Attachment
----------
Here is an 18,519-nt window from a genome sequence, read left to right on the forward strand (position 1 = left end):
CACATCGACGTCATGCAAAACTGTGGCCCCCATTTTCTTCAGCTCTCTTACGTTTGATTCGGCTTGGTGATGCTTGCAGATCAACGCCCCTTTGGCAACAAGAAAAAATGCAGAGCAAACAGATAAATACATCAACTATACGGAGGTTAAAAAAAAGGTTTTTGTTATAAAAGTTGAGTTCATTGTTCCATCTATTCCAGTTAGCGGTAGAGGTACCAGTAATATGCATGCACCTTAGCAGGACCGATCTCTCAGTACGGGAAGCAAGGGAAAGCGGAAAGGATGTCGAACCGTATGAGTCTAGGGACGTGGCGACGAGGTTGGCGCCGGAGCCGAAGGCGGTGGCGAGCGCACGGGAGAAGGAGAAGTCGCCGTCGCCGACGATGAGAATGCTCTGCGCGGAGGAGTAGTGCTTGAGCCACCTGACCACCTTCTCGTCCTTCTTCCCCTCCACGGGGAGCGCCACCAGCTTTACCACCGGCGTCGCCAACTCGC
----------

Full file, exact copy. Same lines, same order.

Here is an 18,519-nt window from a genome sequence, read left to right on the forward strand (position 1 = left end):
CACATCGACGTCATGCAAAACTGTGGCCCCCATTTTCTTCAGCTCTCTTACGTTTGATTCGGCTTGGTGATGCTTGCAGATCAACGCCCCTTTGGCAACAAGAAAAAATGCAGAGCAAACAGATAAATACATCAACTATACGGAGGTTAAAAAAAAGGTTTTTGTTATAAAAGTTGAGTTCATTGTTCCATCTATTCCAGTTAGCGGTAGAGGTACCAGTAATATGCATGCACCTTAGCAGGACCGATCTCTCAGTACGGGAAGCAAGGGAAAGCGGAAAGGATGTCGAACCGTATGAGTCTAGGGACGTGGCGACGAGGTTGGCGCCGGAGCCGAAGGCGGTGGCGAGCGCACGGGAGAAGGAGAAGTCGCCGTCGCCGACGATGAGAATGCTCTGCGCGGAGGAGTAGTGCTTGAGCCACCTGACCACCTTCTCGTCCTTCTTCCCCTCCACGGGGAGCGCCACCAGCTTTACCACCGGCGTCGCCAACTCGC